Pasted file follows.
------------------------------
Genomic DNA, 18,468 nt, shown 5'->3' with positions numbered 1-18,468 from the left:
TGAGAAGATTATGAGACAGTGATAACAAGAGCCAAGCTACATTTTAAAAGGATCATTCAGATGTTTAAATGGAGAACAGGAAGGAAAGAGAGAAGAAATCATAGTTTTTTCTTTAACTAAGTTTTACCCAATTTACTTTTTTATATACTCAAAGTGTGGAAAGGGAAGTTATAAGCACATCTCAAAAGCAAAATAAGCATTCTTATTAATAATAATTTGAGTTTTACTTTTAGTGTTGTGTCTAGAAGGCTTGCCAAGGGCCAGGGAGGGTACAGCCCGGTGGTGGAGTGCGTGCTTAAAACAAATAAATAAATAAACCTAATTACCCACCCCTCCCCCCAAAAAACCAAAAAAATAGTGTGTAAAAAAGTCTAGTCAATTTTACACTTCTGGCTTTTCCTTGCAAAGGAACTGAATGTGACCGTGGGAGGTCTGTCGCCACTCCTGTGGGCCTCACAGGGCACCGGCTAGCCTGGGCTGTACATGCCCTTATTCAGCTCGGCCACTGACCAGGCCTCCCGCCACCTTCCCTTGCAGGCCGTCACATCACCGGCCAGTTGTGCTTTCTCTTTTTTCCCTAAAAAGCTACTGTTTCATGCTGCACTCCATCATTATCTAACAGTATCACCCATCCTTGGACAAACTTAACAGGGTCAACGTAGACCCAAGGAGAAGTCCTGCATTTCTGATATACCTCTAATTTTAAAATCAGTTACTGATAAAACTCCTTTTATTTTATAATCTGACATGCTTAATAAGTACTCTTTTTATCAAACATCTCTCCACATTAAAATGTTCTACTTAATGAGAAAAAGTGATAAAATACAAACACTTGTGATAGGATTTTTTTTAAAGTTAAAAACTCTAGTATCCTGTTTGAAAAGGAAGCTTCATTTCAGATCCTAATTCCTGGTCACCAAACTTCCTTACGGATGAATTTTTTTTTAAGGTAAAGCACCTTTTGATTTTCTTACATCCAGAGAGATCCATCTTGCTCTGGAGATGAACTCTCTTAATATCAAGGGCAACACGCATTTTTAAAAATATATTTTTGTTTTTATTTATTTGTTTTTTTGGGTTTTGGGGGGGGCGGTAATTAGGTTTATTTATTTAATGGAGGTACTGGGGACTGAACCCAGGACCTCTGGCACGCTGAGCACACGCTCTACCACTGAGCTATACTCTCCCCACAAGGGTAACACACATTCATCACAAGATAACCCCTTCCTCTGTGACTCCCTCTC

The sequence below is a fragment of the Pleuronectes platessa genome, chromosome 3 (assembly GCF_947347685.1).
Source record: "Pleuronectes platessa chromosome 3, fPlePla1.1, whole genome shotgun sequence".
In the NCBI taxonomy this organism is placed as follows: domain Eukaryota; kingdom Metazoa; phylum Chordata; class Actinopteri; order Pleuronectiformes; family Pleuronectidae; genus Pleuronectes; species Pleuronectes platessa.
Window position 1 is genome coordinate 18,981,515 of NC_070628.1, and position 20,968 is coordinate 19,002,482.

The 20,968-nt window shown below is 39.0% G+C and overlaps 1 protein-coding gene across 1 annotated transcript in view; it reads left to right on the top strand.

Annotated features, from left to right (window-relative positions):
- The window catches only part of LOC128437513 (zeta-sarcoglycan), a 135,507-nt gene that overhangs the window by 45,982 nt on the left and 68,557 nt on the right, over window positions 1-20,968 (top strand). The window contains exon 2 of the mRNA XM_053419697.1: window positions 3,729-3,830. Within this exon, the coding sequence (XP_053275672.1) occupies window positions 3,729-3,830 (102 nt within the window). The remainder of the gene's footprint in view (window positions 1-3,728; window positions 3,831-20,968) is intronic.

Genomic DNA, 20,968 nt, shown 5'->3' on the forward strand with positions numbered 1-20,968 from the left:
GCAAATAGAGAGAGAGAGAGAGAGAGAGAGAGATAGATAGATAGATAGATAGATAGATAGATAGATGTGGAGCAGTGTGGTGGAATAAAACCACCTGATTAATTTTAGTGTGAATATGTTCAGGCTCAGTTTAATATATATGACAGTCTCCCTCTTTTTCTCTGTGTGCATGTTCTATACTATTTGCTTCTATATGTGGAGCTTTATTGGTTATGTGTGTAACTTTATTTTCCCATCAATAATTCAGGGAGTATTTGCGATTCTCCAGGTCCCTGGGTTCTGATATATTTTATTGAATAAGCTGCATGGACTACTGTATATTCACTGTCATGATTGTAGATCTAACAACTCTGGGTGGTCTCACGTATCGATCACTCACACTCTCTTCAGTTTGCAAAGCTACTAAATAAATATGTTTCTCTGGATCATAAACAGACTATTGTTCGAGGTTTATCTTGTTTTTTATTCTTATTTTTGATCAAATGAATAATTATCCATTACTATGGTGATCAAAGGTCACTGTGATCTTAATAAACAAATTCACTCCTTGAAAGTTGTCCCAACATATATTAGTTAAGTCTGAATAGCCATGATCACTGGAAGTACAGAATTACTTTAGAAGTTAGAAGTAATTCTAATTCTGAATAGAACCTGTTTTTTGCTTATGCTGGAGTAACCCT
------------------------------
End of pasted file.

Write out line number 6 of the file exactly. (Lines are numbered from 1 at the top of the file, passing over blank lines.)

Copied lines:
Window position 1 is genome coordinate 18,981,515 of NC_070628.1, and position 20,968 is coordinate 19,002,482.